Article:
Rob noticed this caterpillar beginning to form a chrysalis on a shepherd’s crook in the garden. We had seen a large 5th instar crawling around yesterday, a few feet from the milkweed plant. It must have assumed the J position overnight. The wiggling is for real – not the wind! I was curious as to why we’ve only seen two chrysalides after seeing 12-15 caterpillars over the past few weeks. Apparently, the caterpillars and eggs have quite a few spider and ant predators. Due to predation and other environmental factors, only a small number (5-60%) make it through to adulthood. Also, several insects, e.g., large milkweed bugs and tussock moth caterpillars, compete with Monarchs and eat the leaves and flowers. More soon! Judy https://www.youtube.com/watch?v=YrVzf8LTQUA
Dear Monarch neighbors, At last, I finally found a chrysalis on the back of a rocking chair on my porch. I will keep looking and will hopefully find a few more. Here’s some chrysalis information for you to ponder:
The gold spots on the chrysalis are not metallic but reflect light. All danaine (milkweed family) have metallic coloring at least somewhere on their chrysalides (yes, that is the plural of chrysalis) – either silver, copper or gold.
The chrysalis is the pupa stage of the insect. The pupa stage is immobile.
The pupa stage is not cell soup! Many adult features are present as tiny cell clusters even in the egg. The clusters grow and differentiate in the larva, and rearrange and develop further in the pupa. Some muscles do degenerate at the end of the larval stage and are replaced by new muscles that allow movement.
The pupa stage can last 8-15 days under normal summer conditions.
Just before adult monarchs emerge, their black, orange and white wing patterns are visible through the pupa covering. This is not because the pupa becomes transparent; it is because the pigmentation on the scales only develops at the very end of the pupa stage.
Emergence often happens in the morning (though I did see a few emerge in the afternoon in previous years).
Yes, it is sadly a dismal year for monarchs. Experts have seen a decrease of 53% from 2019. The experts at Monarch Joint Venture say:
“While many were predicting a small decrease for the eastern population, this represents a more significant decline than expected. With habitat availability continuing to be a severe limiting factor, and severe weather increasing in frequency and variability, our efforts are critical to restore this population to a sustainable level. Thus, our message remains the same – efforts to create, enhance, and protect habitat for monarchs and pollinators must be scaled up. Each and every person can make a difference for monarchs in some way.”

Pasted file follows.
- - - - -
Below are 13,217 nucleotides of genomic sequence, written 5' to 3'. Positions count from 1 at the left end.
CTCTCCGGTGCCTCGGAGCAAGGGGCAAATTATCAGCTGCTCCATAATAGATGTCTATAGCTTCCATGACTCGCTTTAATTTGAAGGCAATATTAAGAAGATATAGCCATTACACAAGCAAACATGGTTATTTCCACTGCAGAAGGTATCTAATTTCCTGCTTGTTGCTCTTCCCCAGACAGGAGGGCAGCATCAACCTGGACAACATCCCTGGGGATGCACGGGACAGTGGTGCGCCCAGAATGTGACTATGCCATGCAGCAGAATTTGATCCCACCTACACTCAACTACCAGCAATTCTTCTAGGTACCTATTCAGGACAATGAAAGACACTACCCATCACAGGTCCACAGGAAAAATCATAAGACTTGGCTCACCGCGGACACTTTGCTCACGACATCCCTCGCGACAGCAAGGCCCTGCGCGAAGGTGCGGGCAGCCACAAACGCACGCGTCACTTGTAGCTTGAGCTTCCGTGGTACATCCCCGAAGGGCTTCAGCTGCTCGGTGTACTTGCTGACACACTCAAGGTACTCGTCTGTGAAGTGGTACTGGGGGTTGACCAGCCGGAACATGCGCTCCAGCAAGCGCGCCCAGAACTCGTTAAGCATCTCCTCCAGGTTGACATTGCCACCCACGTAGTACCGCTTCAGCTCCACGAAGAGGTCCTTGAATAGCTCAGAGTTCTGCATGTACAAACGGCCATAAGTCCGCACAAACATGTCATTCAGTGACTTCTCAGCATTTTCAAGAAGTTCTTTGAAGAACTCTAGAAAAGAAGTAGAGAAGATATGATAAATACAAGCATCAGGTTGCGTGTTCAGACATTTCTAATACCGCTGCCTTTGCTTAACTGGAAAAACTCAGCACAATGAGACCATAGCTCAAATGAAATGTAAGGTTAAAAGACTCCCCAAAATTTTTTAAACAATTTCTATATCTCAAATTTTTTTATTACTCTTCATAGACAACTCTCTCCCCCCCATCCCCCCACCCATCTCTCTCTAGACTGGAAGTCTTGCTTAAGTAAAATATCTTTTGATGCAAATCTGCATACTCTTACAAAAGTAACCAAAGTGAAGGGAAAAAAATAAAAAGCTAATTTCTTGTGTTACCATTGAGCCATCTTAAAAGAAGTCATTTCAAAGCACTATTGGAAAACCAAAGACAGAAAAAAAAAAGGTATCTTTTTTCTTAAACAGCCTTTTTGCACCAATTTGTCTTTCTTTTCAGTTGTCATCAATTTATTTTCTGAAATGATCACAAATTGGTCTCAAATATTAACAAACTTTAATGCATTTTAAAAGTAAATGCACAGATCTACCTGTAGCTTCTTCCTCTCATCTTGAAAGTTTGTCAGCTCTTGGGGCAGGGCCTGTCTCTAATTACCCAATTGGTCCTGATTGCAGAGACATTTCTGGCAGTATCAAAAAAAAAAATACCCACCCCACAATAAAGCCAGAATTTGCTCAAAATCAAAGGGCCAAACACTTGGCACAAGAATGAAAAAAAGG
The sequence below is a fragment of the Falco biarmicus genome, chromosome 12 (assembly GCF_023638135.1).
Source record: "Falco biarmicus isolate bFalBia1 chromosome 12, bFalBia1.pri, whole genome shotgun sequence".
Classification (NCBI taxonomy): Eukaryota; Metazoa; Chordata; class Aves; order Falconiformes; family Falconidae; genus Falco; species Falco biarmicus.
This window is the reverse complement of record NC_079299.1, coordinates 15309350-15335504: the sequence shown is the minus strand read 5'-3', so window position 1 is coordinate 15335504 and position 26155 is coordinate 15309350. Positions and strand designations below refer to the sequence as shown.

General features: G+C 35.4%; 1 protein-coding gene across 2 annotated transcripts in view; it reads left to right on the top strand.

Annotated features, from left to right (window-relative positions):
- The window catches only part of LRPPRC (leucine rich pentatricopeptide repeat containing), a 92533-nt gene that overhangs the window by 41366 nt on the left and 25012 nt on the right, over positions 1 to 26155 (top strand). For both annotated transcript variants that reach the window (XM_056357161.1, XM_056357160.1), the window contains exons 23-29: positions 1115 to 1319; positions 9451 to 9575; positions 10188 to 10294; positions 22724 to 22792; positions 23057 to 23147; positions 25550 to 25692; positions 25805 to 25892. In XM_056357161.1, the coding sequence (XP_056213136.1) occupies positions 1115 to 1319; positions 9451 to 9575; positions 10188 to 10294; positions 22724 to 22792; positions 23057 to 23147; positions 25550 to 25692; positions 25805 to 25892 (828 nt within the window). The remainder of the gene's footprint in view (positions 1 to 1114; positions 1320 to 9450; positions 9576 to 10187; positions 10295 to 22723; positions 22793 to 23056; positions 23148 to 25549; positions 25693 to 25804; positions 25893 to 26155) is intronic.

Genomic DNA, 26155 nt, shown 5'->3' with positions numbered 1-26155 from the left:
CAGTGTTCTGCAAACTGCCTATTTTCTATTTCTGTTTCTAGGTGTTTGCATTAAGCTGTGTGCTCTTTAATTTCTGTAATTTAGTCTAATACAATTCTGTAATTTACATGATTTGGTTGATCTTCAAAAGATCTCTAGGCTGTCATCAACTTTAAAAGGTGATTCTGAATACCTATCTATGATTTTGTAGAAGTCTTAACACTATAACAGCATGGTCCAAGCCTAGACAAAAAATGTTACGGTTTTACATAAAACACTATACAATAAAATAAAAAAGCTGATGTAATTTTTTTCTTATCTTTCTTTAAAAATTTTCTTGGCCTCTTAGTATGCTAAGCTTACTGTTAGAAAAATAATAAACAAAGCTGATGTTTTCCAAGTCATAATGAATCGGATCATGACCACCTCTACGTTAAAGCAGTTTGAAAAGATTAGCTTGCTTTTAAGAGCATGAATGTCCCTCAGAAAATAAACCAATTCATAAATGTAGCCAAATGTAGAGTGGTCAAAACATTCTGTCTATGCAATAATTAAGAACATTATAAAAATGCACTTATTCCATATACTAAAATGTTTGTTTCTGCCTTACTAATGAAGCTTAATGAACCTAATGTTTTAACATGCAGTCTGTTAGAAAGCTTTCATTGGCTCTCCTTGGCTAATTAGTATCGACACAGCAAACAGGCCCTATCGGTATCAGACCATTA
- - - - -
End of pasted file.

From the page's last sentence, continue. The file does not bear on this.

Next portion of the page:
Hello Monarch buddies! Welcome to August. I am glad Jody finally saw a Monarch. I saw another Monarch butterfly today. The caterpillars, though disappointingly fewer in number than the previous two summers, have been harder to find. Sometimes I try to do a count and find none, and then find 5 a few hours later. I think I have seen about 8 caterpillars in all on my Swamp Milkweed plants, and another 3 on the Common Milkweed. Part of the issue is that the smaller caterpillars don’t do much chewing; logically they are so little that they are eating relative to their body size. So it’s hard to find chewed leaves as a clue to their whereabouts. Once they get bigger though, it’s amazing how much food they require, and plant munching is noticeable.
Take heart; even if your plants do not feed the Monarch population this year, lots of other pollinators are certainly enjoying the nectar from their flowers. Remember that our ultimate goal is to increase the diversity and population of all of our pollinators. Next summer, with another year to grow, your plants will be bigger and stronger and you can try again. If your plants are blooming, make sure you smell the flowers. Lovely and not at all what I expected – reminiscent of… You tell me what you think.
A couple of the very large, fat, well fed 5th instar caterpillars seem to be gone from my plants, which leads me to think they’ve crawled off to form chrysalises. I haven’t found any yet, though last year they appeared in early August in the most unlikely places – along a garden hose, the back of a chair, on a fern. I will keep looking and keep you posted, and will also send some caterpillar pictures tomorrow. Good luck! Judy
Hello from Miller Road.I have no Monarch activity on milkweed – they haven’t blossomed yet. I have seen Monarchs and I believe Yellow SwallowTails flitting among the day lilies in my yard. I keep checking for eggs. Thanks for the great photos and the video – they are very helpful. Be well and stay cool~ M
Amazing Judy! Though I thought I saw 2 last week now I”m not sure as haven’t seen any and can’t find any eggs or caterpillars on milkweed in the fields or in the garden. I look everyday. Still hoping, K
Greetings butterfly saviors, Unfortunately, I have not had a single Monarch. I fear that we will be alive as they become extinct. I would love to be wrong though. Be well all, F
We’ve seen 3 monarchs up on Dusty Ridge in Putney and lots of milkweed (not the swamp one) to check so haven’t found any eggs or caterpillars. G & S